Project Period 10/15/2017 – 10/15/2019

Investigator: Marzia Varettoni, MD

$400,000 over two years

Institution: Fondazione Italiana Linfomi Onlus (FIL), Alessandria, Italy 

This project falls under the IWMF-LLS Strategic Research Roadmap Initiative. Dr. Varettoni hypothesizes that a reliable diagnosis, as well as the differentiation of IgM-MGUS from WM, may be done in the clinical setting without the need for invasive procedures such as bone marrow or lymph node biopsies. She also suggests that the assessment of minimal residual disease (MRD) is feasible in WM, that MRD can predict relapse in WM patients receiving therapy, and that this assessment can be performed on both bone marrow and peripheral blood samples. Dr. Varettoni also proposes that the dynamics of clonal evolution in WM can be monitored in bone marrow and peripheral blood and can potentially guide a tailored treatment choice.


Project Period 10/15/2017 – 10/15/2019

Investigator: Larry W. Kwak, MD, PhD

$400,000 over two years

Institution: Beckman Research Institute of the City of Hope, Duarte, CA, USA 

This project falls under the IWMF-LLS Strategic Research Roadmap Initiative. WM/LPL (lymphoplasmacytic lymphoma) is characterized by an asymptomatic phase during which currently available therapies are associated with toxicities and provide no overall survival benefit – hence the current strategy of “watch and wait.” A more efficient, non-toxic alternative therapy is therefore needed in this early disease setting. The surface IgM immunoglobulin of malignant B-cells, formed by the combination of the variable regions of heavy and light chains, can act as a tumor-specific marker of the malignant clone and can thus be used as a target to develop a vaccine therapy. Dr. Kwak’s group now has the ability to clone the genes in the variable region of the immunoglobulin and combine them into a single chain antigen format (scFv) to be used as a DNA vaccine. This vaccine is the subject of a cooperative single-center Phase I safety study being conducted at MD Anderson Cancer Center by Dr. Sheeba Thomas. Analysis of pre- and post-vaccination blood and bone marrow samples to determine the vaccine’s effectiveness will be performed by Dr. Kwak’s group at the City of Hope.


Project Period 9/15/2017 – 9/15/2019

Investigator: Sherie Morrison, PhD

$400,000 over two years

Institution: David Geffen School of Medicine, University of California, Los Angeles, CA, USA 

This project falls under the IWMF-LLS Strategic Research Roadmap Initiative. Interferons are cell proteins with a broad spectrum of anti-cancer activities and have been used for cancer treatment. But to date, the side effects associated with interferon have limited its use as a therapeutic agent. By fusing an interferon with a targeted antibody, Dr. Morrison suggests that the interferon can be made more effective without resulting in systemic toxicity. Dr. Morrison proposes to determine the efficacy of antibody-IFN fusion proteins for the treatment of WM. She will compare 8 different fusion proteins, as single agents and in combinations, in the laboratory and then test these fusion proteins in mice engrafted with WM cell lines. She will also determine if IFN fusion proteins can synergize with the established WM therapies bortezomib and ibrutinib.


Project Period 10/1/2017 – 10/1/2019

Investigator: Morie Gertz, MD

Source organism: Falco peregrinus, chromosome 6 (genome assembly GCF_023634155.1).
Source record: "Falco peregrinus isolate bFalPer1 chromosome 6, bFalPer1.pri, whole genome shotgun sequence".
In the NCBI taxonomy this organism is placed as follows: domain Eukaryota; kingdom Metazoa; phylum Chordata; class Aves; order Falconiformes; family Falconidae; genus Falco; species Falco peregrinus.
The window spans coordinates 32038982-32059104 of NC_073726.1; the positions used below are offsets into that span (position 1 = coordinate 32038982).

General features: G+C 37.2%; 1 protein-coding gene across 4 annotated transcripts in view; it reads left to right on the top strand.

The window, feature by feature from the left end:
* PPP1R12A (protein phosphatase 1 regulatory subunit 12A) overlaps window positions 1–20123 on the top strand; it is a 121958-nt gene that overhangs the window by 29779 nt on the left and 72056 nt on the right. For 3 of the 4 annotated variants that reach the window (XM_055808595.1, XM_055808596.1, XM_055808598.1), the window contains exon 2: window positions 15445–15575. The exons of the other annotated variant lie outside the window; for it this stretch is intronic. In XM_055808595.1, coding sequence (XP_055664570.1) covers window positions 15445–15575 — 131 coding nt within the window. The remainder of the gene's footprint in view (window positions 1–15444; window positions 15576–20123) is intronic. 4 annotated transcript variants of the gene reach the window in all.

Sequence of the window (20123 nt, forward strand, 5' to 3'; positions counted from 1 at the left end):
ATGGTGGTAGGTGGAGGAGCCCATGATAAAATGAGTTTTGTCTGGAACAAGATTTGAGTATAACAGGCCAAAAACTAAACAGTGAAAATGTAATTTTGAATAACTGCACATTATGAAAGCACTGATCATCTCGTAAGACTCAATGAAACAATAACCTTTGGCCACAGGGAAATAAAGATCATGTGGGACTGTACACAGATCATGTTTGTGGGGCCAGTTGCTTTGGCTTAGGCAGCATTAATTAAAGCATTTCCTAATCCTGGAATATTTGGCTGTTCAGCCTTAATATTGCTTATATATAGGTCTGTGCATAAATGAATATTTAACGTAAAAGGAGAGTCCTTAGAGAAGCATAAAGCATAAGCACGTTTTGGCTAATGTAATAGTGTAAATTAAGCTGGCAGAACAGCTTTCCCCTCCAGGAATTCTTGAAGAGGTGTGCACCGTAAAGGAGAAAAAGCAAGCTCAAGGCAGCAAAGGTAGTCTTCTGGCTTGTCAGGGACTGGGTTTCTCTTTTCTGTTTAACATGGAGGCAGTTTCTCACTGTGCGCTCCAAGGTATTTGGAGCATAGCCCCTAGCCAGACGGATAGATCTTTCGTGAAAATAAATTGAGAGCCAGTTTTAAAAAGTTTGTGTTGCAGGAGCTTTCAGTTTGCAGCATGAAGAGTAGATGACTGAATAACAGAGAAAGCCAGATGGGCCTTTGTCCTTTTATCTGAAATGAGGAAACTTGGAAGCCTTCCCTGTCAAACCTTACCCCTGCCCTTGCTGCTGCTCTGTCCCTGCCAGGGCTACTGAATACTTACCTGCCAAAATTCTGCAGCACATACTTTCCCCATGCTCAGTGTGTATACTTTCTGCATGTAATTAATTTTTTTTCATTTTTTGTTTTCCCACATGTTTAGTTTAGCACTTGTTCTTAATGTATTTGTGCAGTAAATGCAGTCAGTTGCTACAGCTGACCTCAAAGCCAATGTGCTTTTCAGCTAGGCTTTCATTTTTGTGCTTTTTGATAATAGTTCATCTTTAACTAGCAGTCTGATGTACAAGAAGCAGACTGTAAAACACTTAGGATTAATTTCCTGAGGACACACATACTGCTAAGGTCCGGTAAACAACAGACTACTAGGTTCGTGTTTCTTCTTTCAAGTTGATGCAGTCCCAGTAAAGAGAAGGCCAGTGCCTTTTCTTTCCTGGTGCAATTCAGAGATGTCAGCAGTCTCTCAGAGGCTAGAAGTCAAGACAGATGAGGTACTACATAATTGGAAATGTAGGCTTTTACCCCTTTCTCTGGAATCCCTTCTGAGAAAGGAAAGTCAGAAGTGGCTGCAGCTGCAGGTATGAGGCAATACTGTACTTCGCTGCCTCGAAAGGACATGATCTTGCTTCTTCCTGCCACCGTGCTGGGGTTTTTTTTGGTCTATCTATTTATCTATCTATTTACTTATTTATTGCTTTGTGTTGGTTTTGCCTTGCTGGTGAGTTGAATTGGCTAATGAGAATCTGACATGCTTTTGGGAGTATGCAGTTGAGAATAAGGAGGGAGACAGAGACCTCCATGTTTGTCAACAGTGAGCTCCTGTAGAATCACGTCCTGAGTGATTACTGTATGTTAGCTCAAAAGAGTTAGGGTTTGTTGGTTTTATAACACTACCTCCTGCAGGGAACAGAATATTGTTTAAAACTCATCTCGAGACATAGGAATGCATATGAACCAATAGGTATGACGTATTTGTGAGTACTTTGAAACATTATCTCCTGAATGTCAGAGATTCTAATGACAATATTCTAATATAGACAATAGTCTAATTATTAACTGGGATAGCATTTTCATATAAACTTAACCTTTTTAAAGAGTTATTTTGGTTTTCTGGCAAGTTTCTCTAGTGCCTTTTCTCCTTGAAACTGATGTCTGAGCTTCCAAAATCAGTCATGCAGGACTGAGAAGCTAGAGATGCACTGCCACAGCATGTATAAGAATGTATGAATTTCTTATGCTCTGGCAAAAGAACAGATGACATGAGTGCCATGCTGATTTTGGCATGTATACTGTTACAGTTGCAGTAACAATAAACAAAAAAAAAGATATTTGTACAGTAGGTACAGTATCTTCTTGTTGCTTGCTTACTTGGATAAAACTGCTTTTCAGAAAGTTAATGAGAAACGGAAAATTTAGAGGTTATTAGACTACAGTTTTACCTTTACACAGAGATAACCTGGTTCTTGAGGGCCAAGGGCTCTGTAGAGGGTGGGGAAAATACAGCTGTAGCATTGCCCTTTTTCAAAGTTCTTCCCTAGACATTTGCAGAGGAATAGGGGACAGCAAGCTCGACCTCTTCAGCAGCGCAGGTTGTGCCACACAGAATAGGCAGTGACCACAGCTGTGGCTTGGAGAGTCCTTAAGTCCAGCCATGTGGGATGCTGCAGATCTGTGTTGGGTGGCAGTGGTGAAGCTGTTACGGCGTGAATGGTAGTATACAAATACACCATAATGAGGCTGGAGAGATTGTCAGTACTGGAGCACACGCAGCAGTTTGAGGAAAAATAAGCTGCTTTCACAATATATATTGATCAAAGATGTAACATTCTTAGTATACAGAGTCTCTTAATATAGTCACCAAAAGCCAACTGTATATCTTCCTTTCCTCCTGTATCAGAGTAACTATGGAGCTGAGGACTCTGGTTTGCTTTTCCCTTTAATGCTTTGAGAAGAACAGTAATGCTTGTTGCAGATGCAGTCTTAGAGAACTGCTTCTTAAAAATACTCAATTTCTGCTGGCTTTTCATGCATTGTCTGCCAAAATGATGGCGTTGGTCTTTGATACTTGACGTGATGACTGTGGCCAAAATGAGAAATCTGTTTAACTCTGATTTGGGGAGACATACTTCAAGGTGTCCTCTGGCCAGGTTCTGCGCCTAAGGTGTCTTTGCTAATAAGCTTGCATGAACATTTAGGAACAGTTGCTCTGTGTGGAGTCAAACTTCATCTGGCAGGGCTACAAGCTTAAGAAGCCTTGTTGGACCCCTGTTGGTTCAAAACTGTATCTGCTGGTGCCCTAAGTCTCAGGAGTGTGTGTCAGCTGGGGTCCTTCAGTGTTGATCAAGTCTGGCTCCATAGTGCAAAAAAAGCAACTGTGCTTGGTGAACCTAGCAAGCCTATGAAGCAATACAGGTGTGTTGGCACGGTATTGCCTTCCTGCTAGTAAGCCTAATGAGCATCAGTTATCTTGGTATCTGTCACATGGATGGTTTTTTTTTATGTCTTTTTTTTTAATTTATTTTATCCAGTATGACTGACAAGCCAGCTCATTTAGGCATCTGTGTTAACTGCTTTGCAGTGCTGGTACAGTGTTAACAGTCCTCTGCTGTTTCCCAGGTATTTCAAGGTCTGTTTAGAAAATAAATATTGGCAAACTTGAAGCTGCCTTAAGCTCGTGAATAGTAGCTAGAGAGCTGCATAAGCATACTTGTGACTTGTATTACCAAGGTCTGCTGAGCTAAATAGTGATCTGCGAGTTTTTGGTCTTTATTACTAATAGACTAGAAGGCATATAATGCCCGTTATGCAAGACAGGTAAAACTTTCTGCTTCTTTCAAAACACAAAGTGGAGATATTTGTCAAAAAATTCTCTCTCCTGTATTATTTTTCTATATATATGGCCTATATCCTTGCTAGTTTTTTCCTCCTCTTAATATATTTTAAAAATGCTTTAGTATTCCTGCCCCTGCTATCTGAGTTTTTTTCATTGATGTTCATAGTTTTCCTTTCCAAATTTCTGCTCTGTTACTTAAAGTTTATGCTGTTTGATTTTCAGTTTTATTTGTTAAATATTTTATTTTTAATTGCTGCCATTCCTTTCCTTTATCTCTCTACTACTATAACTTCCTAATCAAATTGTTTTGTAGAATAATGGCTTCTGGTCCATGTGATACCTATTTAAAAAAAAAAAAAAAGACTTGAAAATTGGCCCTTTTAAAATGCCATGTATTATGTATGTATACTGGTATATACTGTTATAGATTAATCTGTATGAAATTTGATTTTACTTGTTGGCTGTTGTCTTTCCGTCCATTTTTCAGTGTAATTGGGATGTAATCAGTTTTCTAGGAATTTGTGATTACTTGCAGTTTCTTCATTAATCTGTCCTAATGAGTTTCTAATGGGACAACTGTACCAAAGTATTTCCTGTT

$220,000 over two years

Institution: Mayo Clinic, Rochester, MN, USA 

Amyloidosis in WM is a rare condition that occurs when the free light chains produced by the clonal B-cells develop into an abnormally folded protein called amyloid that cannot be broken down. Amyloid can form deposits in different organs, most commonly the kidneys, and cause serious damage. There are currently no individualized treatment approaches for WM patients with amyloidosis. With the ultimate goal to determine the best therapeutic strategies for these patients, Dr. Gertz will perform in-depth studies to describe the clinical characteristics and biology of amyloidosis in WM.  This work is intended to discover the factors that trigger the condition in patients with WM and IgM-MGUS, to determine why the deposits of amyloid protein tend to occur in certain tissues, and to identify prognostic factors unique to this condition.


Project Period 9/15/2017 – 9/15/2019

Investigator: Shahrzad Jalali, PhD

$400,000 over two years

Institution: Mayo Clinic, Rochester, MN, USA 

This project falls under the IWMF-LLS Strategic Research Roadmap Initiative. There are data to indicate that amino acids are key regulators of immune response and tumor growth in several cancers. For instance, L-arginine is an essential amino acid that regulates T-cell cycle progression, and depletion of L-arginine by myeloid derived suppressor cells (MDSCs) leads to an inhibition of T-cell proliferation. Depletion of the amino acids cysteine and cystine has also been shown to inhibit T-cell function and is mediated by MDSCs. Given that MDSCs are immunosuppressive cells that inhibit T-cell function, Dr. Jalali hypothesizes that the number and activity of these cells are increased in WM and that their accumulation results in depletion of key amino acids. To prove her hypothesis, Dr. Jalali plans to perform a targeted metabolomic analysis on bone marrow, serum, and urine samples in a larger group of WM patients, including smoldering and symptomatic WM, as well as patients who have had a response to therapy. She will assess MDSC cell number and activity in WM patients and study whether increased activity contributes to amino acid depletion in the bone marrow. She will determine whether MDSCs and amino acid depletion suppress T-cell function and promote tumor cell growth.